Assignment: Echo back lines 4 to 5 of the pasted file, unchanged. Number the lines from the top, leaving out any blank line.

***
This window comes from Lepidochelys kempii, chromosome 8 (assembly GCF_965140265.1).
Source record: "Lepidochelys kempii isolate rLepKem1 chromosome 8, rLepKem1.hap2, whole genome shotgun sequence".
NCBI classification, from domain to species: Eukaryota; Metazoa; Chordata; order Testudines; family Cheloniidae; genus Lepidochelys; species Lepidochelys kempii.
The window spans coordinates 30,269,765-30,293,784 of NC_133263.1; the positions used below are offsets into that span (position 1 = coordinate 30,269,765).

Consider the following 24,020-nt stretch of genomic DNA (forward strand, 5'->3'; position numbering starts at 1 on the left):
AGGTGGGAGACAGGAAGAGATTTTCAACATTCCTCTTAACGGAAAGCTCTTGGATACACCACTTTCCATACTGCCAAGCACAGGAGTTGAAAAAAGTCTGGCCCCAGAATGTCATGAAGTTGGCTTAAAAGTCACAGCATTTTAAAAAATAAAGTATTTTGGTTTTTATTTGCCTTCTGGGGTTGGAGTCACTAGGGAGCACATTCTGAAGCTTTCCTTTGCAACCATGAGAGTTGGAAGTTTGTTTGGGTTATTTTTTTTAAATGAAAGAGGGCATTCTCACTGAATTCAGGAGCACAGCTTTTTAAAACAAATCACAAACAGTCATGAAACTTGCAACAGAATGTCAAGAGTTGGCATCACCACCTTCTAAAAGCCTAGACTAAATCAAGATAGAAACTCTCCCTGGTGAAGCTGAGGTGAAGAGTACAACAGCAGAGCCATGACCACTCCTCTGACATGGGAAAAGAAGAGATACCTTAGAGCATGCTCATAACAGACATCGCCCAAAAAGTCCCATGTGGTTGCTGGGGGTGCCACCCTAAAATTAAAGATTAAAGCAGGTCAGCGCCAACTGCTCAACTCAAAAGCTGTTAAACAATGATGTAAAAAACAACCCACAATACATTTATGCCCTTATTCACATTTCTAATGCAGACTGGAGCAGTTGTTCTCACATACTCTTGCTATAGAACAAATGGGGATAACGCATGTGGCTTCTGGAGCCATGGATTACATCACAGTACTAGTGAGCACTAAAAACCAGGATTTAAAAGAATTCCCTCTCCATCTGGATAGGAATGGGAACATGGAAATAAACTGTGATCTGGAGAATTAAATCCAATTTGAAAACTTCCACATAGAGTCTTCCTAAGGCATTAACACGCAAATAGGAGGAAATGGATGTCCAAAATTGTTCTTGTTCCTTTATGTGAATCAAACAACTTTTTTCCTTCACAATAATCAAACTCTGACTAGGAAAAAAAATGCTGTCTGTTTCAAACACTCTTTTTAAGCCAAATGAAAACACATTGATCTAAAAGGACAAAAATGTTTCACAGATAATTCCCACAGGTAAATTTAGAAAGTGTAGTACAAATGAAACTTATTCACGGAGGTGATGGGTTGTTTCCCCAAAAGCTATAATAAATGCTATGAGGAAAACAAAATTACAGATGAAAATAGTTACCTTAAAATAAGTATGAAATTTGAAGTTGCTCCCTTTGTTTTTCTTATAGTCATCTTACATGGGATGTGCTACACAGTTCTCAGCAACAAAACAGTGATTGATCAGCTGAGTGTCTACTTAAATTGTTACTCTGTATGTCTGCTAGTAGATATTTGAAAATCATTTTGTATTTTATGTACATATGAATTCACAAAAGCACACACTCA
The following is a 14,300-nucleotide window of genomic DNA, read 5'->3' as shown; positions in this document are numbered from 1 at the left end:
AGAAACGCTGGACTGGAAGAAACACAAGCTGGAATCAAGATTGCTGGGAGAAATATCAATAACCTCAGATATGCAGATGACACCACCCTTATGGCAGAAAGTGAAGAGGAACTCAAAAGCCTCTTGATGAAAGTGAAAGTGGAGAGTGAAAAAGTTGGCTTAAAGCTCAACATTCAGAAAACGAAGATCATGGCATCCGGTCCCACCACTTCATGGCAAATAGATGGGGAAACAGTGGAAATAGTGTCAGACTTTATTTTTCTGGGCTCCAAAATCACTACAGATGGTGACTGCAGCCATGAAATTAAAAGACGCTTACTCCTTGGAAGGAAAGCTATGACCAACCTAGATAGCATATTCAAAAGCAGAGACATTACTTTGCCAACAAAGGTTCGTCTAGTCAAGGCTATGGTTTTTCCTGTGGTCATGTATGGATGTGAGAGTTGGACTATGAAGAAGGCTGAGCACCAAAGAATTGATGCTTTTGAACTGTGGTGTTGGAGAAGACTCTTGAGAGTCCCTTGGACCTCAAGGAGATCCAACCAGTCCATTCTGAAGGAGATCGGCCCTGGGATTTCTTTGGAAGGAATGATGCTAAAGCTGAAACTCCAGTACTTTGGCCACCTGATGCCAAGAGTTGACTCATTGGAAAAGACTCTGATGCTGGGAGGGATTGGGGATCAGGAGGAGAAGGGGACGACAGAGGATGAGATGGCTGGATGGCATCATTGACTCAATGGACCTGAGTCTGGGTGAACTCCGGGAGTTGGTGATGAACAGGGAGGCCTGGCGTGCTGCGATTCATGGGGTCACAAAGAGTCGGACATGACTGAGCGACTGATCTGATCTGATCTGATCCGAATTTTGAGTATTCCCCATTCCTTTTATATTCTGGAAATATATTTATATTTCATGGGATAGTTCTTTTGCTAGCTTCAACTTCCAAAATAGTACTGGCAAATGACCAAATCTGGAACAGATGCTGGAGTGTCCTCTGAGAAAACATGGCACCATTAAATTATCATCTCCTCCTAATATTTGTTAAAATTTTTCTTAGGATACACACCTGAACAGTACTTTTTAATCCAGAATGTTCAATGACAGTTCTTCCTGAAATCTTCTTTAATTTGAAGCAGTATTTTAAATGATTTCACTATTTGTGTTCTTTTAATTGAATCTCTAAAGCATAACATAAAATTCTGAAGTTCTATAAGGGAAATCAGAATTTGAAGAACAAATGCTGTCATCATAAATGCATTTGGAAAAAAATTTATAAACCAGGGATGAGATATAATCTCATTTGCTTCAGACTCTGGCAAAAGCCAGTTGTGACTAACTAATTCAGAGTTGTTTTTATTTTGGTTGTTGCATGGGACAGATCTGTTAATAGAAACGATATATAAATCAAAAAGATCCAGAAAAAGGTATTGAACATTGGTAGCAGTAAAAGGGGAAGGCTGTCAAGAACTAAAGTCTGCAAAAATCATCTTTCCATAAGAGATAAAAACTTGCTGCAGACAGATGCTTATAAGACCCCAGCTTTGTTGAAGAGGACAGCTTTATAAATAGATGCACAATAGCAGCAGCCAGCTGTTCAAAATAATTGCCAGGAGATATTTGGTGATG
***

The window spans coordinates 30,269,765-30,293,784 of NC_133263.1; the positions used below are offsets into that span (position 1 = coordinate 30,269,765).

Consider the following 24,020-nt stretch of genomic DNA (forward strand, 5'->3'; position numbering starts at 1 on the left):